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CGT Designations: FDA Explains Process in New Draft Guidance

Posted 15 February 2019 | By Zachary Brennan 

CGT Designations: FDA Explains Process in New Draft Guidance

The US Food and Drug Administration (FDA) on Friday released draft guidance providing information on how sponsors can apply for competitive generic therapy (CGT) designation and when they may be eligible for CGT exclusivity.

The CGT designation, which was established with the FDA Reauthorization Act of 2017 (FDARA), is meant as an incentive for industry to develop generics for drugs lacking competition.

To date, FDA has granted more than 100 CGT designation requests, and in 2018, between August and December, FDA approved the first five abbreviated new drug applications (ANDAs) for generic drugs designated as CGTs (the first was approved last August), which qualified for 180-day exclusivity.

“This new type of exclusivity provides an incentive and a reward to generic drug applicants that submit, obtain approval of, and promptly market ANDAs for drugs with inadequate generic competition and where the approval of the ANDA would not be blocked by patents or exclusivities,” the guidance says.

Background

Section 803 of FDARA amended the Federal Food, Drug, and Cosmetic Act (FD&C Act) to add a section, 506H, which established a new process to designate and expedite the development and review of certain drugs either intended for submission or submitted in an ANDA and for which there is inadequate generic competition.

The draft guidance provides a description of the process that applicants should follow to request designation of a drug as a CGT and the criteria for designating a drug as a CGT.

This draft guidance also includes information on the actions FDA may take to expedite the development and review of ANDAs for drugs designated as CGTs, and it provides information on how FDA implements the 180-day exclusivity period for certain first-approved applicants that submit ANDAs for CGTs.

Draft Guidance

FDA may designate a drug as a CGT after determining that there is inadequate generic competition for that drug. The term "inadequate generic competition" is defined by the guidance to mean, "that there is not more than one approved drug in the active section of the Orange Book."

Because each strength of a drug product is a distinct drug product, FDA says that in evaluating whether there is not more than one approved drug in the active section of the Orange Book, the agency considers whether the product(s) in the active section is the same strength(s) as the product for which CGT designation is being sought.

“For example, if multiple strengths of a drug are approved under the new drug application (NDA) for the RLD, and some strengths are available for sale and listed in the active section of the Orange Book, but the particular strength for which CGT designation is sought is withdrawn from sale and thus is in the discontinued section of the Orange Book, FDA would not consider the particular strength of the RLD for which CGT designation is sought to be in the active section of the Orange Book,” the guidance says.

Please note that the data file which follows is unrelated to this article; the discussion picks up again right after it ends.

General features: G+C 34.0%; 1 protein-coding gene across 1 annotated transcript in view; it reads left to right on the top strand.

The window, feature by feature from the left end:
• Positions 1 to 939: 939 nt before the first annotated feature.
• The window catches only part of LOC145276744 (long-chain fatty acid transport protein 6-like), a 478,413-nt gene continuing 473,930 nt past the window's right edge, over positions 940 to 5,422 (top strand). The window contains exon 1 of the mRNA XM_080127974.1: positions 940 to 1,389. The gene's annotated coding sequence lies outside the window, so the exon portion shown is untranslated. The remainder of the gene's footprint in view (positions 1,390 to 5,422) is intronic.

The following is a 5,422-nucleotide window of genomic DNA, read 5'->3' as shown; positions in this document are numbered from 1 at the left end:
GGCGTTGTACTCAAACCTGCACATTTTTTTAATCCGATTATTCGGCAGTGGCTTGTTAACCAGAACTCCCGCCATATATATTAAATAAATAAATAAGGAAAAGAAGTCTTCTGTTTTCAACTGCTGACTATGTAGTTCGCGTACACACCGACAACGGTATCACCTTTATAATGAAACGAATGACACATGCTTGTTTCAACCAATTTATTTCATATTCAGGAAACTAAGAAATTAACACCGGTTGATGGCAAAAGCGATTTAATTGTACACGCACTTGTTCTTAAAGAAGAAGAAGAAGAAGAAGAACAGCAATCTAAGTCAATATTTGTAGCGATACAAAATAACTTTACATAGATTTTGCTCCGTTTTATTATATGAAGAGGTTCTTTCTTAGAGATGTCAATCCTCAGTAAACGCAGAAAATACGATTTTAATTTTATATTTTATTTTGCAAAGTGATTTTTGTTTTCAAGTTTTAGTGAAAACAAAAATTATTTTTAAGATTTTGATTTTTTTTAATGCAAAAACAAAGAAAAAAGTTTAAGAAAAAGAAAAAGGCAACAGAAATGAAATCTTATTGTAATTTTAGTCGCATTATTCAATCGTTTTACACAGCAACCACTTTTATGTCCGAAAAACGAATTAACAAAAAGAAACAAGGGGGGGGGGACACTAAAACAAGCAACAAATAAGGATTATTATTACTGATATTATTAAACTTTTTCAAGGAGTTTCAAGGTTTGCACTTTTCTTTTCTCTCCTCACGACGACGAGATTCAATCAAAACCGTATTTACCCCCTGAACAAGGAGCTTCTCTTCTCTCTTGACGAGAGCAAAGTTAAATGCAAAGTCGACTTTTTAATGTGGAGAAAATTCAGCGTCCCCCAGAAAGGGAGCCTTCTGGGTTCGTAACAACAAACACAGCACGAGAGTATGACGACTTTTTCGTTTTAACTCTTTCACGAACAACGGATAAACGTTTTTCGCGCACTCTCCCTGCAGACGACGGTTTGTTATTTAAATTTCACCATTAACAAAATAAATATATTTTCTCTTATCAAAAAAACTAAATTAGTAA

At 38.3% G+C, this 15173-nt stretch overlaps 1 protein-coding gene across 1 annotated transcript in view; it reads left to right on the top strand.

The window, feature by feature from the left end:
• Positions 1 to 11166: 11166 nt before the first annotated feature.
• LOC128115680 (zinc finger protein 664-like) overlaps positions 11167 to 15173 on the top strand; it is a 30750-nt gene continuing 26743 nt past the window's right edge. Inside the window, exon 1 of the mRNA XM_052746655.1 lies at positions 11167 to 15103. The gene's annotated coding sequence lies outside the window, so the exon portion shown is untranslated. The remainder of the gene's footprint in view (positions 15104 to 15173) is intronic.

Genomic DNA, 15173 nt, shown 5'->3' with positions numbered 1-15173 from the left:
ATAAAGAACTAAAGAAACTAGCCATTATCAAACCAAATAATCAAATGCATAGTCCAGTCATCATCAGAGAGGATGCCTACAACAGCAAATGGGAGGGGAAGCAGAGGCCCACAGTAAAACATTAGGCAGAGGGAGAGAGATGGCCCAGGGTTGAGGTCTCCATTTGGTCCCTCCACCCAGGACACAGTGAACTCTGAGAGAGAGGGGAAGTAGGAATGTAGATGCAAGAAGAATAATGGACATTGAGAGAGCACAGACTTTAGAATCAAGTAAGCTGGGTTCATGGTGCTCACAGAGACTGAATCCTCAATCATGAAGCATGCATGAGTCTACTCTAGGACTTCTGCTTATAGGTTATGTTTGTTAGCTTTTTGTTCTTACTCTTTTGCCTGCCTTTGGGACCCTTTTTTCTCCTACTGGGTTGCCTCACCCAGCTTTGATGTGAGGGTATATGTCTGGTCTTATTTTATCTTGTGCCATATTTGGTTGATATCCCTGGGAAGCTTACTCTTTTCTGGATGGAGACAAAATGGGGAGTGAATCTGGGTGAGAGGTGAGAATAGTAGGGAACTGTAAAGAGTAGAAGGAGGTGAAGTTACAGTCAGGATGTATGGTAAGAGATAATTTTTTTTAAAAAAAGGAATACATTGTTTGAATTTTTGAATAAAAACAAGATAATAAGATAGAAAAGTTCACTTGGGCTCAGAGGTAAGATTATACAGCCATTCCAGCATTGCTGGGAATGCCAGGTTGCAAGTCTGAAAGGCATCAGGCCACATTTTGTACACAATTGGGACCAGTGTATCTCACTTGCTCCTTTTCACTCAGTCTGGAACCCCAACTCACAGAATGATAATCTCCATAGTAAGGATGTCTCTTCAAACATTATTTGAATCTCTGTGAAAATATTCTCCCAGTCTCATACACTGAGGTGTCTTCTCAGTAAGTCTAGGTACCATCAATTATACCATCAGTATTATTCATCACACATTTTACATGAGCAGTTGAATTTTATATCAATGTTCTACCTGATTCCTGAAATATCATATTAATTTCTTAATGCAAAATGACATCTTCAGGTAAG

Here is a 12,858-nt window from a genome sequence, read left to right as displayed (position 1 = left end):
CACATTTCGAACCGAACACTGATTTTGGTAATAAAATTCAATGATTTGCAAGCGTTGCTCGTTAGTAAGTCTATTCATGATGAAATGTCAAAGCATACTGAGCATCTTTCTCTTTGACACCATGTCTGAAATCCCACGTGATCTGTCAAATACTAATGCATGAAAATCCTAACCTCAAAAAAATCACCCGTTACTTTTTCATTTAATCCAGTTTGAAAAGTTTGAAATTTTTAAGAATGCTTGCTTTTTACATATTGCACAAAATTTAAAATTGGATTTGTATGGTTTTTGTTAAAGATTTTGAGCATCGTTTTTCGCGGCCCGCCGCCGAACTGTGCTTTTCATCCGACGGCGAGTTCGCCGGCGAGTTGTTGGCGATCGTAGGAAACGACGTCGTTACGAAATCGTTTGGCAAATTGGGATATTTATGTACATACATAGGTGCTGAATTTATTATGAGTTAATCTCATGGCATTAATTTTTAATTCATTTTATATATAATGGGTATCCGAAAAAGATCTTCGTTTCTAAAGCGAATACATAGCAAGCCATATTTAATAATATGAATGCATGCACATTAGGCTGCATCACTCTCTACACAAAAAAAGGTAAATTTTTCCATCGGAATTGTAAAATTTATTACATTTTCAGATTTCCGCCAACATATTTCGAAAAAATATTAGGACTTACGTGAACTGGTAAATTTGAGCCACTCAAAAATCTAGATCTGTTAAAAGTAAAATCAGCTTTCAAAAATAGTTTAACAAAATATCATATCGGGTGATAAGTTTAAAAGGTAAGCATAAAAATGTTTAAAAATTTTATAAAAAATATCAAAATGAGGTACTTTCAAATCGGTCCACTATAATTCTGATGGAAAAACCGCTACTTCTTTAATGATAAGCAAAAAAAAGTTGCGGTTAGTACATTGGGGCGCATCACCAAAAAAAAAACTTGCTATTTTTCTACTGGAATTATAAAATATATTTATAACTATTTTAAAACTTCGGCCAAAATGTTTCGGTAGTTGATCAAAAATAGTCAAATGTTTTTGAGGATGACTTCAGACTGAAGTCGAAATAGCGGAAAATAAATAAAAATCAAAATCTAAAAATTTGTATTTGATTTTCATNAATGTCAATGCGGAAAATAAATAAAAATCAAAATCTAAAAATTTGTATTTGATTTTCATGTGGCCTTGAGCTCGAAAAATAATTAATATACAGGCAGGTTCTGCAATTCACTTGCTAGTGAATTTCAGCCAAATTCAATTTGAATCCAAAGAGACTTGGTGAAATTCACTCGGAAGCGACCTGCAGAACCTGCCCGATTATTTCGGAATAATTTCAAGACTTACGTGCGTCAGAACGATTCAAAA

In this instance, an ANDA submitted referencing this particular strength of the RLD as its basis of submission may be eligible for a CGT designation.

FDA also says it generally intends to expedite the review of ANDAs for drugs designated as CGTs when the applicant has participated in the pre-ANDA meeting program prior to the submission (e.g., when the drug is a complex product).

“FDA generally does not intend to expedite the review of ANDAs covering CGTs if, at the time of ANDA submission, unexpired patents or exclusivities were listed in the Orange Book for the RLD,” the guidance notes.
 
And an expedited review does not result in a shorter user fee goal date, the guidance notes.

“However, priority ANDAs can qualify for review with a shorter 8-month GDUFA goal date by pre-submitting complete, accurate information regarding facilities involved in manufacturing processes and testing of the drug that is the subject of the application,” the guidance explains.

As far as the 180-day exclusivity, FDA will grant such exclusivity to the first-approved applicant that: Obtains approval of an ANDA for a CGT-designate drug and for which there were no unexpired patents or exclusivities listed in the Orange Book for the relevant RLD at the time the applicant submitted the original ANDA to the agency. The other stipulation is that the generic sponsor commercially markets such a drug within 75 calendar days after the approval of the ANDA. The 180-day CGT exclusivity period will be forfeited by a first-approved applicant if the applicant fails to market the competitive generic therapy within 75 days.

The draft guidance also explains the relationship between CGT exclusivity and 180-day patent challenge exclusivity.

Draft Guidance

Tags: CGT, generic, guidance

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